My hon. Friendis, as ever, a champion for her community. She will know that I have visited Thornaby probably half a dozen times over the past 10 or 12 years, and I have seen the dramatic transformation that there has been in that community, which has suffered from a range of deprivation. The shopping centre that has been developed is a marvellous, light, airy, attractive place that will bring people to businesses in that community. The hairdressers in my hon. Friend’s shopping centre did an excellent job, and I was delighted to be able to pay a visit there on my most recent visit.
When local councils are under pressure to identify land for house building under Government targets, can they now adjust the targets downwards to allow for the fact that the actual building rates have fallen dramatically owing to the credit crunch and recession?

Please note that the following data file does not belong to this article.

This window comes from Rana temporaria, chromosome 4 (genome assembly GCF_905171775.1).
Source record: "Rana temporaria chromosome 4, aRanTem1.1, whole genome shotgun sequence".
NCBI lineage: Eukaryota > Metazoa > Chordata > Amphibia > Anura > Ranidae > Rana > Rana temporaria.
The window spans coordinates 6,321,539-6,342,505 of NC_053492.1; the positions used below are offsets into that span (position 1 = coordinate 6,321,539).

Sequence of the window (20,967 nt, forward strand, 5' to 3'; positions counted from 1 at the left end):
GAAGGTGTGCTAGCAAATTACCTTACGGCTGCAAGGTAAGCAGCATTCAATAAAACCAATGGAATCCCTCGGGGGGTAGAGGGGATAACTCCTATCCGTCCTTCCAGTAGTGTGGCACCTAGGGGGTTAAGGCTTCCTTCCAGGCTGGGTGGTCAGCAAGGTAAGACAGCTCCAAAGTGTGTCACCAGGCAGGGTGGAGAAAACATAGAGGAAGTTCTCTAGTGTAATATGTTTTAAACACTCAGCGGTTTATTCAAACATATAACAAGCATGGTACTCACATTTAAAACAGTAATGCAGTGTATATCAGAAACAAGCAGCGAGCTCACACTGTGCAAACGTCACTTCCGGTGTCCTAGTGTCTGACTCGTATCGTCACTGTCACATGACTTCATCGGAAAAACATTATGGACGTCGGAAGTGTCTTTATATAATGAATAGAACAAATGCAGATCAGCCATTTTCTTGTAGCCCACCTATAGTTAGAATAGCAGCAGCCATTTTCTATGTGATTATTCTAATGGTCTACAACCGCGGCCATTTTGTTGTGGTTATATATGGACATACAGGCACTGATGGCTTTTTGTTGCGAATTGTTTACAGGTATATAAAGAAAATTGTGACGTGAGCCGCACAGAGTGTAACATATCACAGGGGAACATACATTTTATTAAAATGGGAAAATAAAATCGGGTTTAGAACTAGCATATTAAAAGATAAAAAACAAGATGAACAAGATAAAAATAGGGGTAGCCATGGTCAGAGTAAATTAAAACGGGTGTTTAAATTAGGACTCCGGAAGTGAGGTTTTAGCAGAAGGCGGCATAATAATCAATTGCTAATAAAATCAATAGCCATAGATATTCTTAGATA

I have had the pleasure of visiting Stourbridge with my hon. Friend. She, too, is a champion for her area. We hope to ensure that the £3 million town centres fund is up and running very shortly, and to get the money out so that we can provide support, particularly for local authorities to cover the temporary costs of using those empty premises for something worth while, whether for arts activities or cultural activities, as a drop-in centre for the police service, or for a rehearsal space for young people in bands—a range of activities which, just as in Thornaby, can help to draw people to the town centre. If we get people in, shopping and spending their money, that will help the businesses enormously in my hon. Friend’s area. I will ensure that she gets the details as a matter of priority for her community.